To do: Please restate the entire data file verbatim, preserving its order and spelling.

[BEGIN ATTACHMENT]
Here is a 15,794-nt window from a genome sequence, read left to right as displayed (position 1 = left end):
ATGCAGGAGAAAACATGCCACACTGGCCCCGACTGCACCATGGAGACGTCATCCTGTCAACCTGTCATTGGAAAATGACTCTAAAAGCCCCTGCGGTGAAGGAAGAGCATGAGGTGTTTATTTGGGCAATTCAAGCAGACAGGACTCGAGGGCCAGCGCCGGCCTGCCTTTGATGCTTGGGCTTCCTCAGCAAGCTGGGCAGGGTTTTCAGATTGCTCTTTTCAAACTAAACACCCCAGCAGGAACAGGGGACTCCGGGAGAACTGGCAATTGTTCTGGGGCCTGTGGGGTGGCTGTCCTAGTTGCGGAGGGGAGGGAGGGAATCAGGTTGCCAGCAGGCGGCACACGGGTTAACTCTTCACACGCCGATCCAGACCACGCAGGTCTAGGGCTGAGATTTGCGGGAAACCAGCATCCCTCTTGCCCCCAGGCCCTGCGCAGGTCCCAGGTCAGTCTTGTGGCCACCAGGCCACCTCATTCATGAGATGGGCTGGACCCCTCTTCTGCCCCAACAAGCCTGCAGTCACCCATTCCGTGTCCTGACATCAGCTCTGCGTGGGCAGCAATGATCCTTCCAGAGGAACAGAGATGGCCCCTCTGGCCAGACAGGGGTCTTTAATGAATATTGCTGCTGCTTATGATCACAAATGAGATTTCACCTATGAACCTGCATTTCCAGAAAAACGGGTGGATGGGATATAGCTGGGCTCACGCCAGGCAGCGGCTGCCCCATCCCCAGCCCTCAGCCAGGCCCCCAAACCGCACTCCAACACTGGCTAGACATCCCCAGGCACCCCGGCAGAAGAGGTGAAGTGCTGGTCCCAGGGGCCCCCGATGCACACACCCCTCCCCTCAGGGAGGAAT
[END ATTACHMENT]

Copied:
Here is a 15,794-nt window from a genome sequence, read left to right as displayed (position 1 = left end):
ATGCAGGAGAAAACATGCCACACTGGCCCCGACTGCACCATGGAGACGTCATCCTGTCAACCTGTCATTGGAAAATGACTCTAAAAGCCCCTGCGGTGAAGGAAGAGCATGAGGTGTTTATTTGGGCAATTCAAGCAGACAGGACTCGAGGGCCAGCGCCGGCCTGCCTTTGATGCTTGGGCTTCCTCAGCAAGCTGGGCAGGGTTTTCAGATTGCTCTTTTCAAACTAAACACCCCAGCAGGAACAGGGGACTCCGGGAGAACTGGCAATTGTTCTGGGGCCTGTGGGGTGGCTGTCCTAGTTGCGGAGGGGAGGGAGGGAATCAGGTTGCCAGCAGGCGGCACACGGGTTAACTCTTCACACGCCGATCCAGACCACGCAGGTCTAGGGCTGAGATTTGCGGGAAACCAGCATCCCTCTTGCCCCCAGGCCCTGCGCAGGTCCCAGGTCAGTCTTGTGGCCACCAGGCCACCTCATTCATGAGATGGGCTGGACCCCTCTTCTGCCCCAACAAGCCTGCAGTCACCCATTCCGTGTCCTGACATCAGCTCTGCGTGGGCAGCAATGATCCTTCCAGAGGAACAGAGATGGCCCCTCTGGCCAGACAGGGGTCTTTAATGAATATTGCTGCTGCTTATGATCACAAATGAGATTTCACCTATGAACCTGCATTTCCAGAAAAACGGGTGGATGGGATATAGCTGGGCTCACGCCAGGCAGCGGCTGCCCCATCCCCAGCCCTCAGCCAGGCCCCCAAACCGCACTCCAACACTGGCTAGACATCCCCAGGCACCCCGGCAGAAGAGGTGAAGTGCTGGTCCCAGGGGCCCCCGATGCACACACCCCTCCCCTCAGGGAGGAAT